The article noted that those who are successful are rewarded with Amazon stock options that can make them wealthy. However, others who are unlucky enough to have a personal problem such as cancer or a miscarriage are pushed out.

Amazon’s grueling pace has been in the news before, especially about its fulfillment centers, where blue-collar workers have complained of Dickensian working conditions. It has been reported that the physical work there is compounded by the non-stop stress of being monitored for productivity.

These complaints from both white- and blue-collar workers come from a company ethos that is dedicated to the consumer; in fact, Amazon’s 14 Leadership Principles lists its No. 1 goal as “customer obsession.” Leaders “work vigorously to earn and keep customer trust.”

In response to The New York Times article, Jeff Bezos said he did not recognize the company the reporter described, and other employees have come forward to praise the corporate culture in which workers are “dedicated and excited to go the extra mile.” Likewise, Bezos says he doesn’t tolerate “callous management practices” and claims that he himself would not work at Amazon if the conditions were as bad as the article depicts.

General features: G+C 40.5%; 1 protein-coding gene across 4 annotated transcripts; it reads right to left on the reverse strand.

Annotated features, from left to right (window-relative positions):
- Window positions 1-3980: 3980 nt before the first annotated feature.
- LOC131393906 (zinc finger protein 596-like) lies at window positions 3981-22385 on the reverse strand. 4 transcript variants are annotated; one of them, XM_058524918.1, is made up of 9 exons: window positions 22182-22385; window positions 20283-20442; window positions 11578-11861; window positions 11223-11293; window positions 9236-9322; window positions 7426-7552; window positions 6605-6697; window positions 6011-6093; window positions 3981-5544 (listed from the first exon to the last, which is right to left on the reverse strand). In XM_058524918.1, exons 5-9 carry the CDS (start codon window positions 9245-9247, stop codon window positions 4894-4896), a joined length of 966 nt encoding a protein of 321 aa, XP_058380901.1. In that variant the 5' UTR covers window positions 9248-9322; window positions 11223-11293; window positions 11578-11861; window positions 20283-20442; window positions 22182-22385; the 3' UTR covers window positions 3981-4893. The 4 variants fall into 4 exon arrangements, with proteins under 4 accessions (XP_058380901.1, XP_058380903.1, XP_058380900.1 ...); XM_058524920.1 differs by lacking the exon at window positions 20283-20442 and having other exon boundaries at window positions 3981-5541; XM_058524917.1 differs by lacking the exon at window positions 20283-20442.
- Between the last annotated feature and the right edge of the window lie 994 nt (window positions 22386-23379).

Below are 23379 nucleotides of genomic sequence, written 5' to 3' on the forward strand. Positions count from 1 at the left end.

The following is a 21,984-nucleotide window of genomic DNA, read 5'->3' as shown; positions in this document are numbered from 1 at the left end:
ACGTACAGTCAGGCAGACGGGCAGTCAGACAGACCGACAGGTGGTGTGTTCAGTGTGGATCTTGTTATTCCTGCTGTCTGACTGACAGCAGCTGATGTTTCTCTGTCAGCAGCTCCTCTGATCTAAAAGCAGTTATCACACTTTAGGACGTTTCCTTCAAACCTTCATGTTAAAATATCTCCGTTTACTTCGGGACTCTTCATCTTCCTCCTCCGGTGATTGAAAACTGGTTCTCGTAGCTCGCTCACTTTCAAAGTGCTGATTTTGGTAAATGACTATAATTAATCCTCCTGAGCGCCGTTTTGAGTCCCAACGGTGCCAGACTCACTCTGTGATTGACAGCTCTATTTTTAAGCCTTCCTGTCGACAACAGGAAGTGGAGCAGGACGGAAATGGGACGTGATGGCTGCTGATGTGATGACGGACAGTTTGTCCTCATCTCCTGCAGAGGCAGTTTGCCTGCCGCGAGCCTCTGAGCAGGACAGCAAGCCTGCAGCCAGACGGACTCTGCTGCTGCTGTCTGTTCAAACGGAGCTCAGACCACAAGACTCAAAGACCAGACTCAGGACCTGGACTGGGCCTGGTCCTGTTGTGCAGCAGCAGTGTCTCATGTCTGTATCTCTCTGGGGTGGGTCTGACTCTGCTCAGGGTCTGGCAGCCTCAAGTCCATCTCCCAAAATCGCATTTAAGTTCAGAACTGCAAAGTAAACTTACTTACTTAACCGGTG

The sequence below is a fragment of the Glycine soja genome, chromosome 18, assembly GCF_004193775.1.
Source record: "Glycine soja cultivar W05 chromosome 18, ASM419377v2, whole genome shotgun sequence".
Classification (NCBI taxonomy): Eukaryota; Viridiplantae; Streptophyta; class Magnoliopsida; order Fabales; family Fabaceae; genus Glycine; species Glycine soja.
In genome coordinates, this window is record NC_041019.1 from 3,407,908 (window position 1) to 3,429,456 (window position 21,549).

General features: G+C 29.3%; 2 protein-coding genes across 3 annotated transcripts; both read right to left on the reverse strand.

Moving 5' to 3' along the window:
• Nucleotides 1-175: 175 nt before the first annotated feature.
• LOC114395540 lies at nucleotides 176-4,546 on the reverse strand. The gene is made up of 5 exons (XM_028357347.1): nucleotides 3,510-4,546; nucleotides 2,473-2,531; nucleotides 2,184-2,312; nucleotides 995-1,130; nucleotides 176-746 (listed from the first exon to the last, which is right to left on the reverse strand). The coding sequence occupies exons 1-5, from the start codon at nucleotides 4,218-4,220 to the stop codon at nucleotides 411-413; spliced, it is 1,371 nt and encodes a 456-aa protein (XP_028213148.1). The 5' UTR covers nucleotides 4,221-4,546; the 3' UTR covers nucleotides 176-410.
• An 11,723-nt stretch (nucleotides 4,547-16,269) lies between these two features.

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Classroom Exercise

In teams, discuss the following questions. You can read the article from The New York Times and the rebuttal written by an 18-month Amazon employee Nick Ciubotariu at the links below.

New York Times Article
Rebuttal to New York Times Article

  1. What do you think about a corporate culture that encourages employees to put the customer before all else? Would you like working in such conditions?
  1. The white-collar workers hired at Amazon are aware of its work ethos. Do you think they should complain about their employer? Why or why not?
  1. How do you feel about making purchases through Amazon.com in light of the claims being made about its harsh working conditions?